For example, when Bernays was marketing bacon to the American public, via the ad vehicle of a ‘hearty breakfast’, he assembled a panel of doctors and persuaded them to give bacon their seal of approval. With expert approval of the product, a shift could now begin in the population’s perceptions of reality, eventually reaching the point where it would see bacon as the perfect breakfast item.

The foundations had been laid; now the selling could happen with ease. Bacon started to fly off the shelves, and soon became embedded in the American social psyche as the perfect, filling breakfast, where it remains to this day, despite much evidence to the contrary. Bernays’ aim was long-term; not to persuade the buyer that they needed the product right now, but to ‘transform the buyer’s very world’ so that the product appeared to be utterly desirable.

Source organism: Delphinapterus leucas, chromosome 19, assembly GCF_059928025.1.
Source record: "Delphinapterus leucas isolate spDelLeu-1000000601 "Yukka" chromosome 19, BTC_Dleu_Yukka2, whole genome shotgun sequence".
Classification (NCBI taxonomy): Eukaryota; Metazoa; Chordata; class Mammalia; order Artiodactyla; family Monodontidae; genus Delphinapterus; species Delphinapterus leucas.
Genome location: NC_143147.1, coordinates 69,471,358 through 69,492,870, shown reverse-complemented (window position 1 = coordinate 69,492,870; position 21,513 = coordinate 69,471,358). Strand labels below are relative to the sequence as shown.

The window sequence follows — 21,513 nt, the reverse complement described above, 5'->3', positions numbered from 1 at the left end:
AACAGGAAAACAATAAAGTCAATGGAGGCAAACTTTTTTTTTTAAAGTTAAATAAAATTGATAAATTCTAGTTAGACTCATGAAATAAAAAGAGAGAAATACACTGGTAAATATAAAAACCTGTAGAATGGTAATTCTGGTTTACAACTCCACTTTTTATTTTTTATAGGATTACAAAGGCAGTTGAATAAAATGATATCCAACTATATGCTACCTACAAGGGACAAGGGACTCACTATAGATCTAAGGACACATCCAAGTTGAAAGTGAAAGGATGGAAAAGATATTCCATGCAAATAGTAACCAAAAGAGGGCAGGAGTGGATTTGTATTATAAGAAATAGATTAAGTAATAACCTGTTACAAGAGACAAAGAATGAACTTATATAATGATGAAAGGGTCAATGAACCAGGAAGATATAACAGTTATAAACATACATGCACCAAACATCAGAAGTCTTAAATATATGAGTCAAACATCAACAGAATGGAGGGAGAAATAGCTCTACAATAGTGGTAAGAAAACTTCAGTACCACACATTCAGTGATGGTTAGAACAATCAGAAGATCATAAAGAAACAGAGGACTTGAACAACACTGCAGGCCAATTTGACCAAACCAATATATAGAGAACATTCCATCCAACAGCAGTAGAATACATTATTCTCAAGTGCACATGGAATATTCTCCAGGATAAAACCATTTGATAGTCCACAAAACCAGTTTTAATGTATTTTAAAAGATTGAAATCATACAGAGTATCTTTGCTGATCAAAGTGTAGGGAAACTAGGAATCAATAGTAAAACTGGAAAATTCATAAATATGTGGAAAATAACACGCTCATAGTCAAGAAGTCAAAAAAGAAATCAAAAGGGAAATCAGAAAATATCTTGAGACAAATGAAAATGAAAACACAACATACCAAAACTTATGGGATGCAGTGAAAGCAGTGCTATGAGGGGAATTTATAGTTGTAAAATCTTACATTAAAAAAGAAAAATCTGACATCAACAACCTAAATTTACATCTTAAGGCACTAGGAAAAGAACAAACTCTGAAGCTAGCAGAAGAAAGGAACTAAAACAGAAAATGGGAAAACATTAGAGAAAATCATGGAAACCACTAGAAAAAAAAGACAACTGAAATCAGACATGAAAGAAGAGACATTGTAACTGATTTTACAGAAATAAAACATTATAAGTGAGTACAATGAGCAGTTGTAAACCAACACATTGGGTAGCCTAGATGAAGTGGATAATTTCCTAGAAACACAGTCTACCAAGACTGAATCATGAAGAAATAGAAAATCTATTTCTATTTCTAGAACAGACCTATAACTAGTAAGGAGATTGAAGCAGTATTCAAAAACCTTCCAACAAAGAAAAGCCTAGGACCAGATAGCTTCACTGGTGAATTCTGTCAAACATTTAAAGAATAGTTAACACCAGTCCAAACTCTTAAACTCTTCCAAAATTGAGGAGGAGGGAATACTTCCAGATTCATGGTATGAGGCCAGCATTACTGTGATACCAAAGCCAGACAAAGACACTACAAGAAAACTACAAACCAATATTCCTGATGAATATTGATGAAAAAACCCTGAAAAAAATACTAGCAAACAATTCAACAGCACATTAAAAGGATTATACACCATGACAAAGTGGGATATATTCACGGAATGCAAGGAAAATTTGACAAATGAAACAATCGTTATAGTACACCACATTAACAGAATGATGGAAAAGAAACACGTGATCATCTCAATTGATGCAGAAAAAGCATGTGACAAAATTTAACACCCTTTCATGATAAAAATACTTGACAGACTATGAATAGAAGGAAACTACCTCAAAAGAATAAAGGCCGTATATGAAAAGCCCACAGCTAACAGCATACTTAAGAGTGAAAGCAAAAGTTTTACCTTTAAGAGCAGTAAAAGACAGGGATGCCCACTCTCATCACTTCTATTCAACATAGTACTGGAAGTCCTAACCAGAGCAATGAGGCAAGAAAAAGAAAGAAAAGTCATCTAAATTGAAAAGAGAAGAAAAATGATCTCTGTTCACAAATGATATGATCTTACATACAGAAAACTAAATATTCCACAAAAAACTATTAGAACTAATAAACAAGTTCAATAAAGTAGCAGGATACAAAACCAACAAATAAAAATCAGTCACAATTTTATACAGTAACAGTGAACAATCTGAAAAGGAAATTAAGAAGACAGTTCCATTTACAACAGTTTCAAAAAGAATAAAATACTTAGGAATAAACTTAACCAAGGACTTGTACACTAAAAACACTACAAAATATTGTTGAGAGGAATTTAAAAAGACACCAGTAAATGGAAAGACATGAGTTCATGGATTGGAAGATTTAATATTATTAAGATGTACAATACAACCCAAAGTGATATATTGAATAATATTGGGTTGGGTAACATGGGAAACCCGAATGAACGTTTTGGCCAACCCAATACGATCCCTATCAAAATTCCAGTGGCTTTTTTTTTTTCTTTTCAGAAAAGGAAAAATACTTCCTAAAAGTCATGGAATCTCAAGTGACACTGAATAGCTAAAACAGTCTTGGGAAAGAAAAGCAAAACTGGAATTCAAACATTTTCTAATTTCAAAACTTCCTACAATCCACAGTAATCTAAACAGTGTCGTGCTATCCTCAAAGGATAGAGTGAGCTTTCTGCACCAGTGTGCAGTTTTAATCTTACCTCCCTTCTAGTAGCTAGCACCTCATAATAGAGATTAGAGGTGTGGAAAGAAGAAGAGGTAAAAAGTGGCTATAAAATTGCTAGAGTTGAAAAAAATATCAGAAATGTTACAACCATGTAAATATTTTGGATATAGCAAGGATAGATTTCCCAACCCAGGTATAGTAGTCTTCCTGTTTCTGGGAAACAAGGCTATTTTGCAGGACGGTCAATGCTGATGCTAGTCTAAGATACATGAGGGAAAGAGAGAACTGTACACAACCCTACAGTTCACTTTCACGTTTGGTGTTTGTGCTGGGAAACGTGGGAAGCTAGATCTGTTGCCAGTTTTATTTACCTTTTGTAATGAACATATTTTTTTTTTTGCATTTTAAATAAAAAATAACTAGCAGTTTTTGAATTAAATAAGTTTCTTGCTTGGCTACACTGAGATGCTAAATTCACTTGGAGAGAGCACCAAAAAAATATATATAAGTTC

From products to politics

Bernays also applied this technique, far more dangerously, to political campaigning. In 1953 he used it on behalf of the United Fruit Company, to orchestrate a campaign that brought down the government of Guatemala and turned it into a fascist dictatorship – all to create more suitable conditions for United Fruit to make more profits. The campaign began by creating and spreading the myth that Guatemala was at risk of communist subversion.

Once this myth became widely believed, the United Fruit Company was able to persuade the Eisenhower administration, via the CIA, to overthrow the democratically elected government of Guatemala. What was in it for United Fruit? An uninterrupted source of bananas and pineapples, picked cheaply by local labour and sold for big profits in the United States.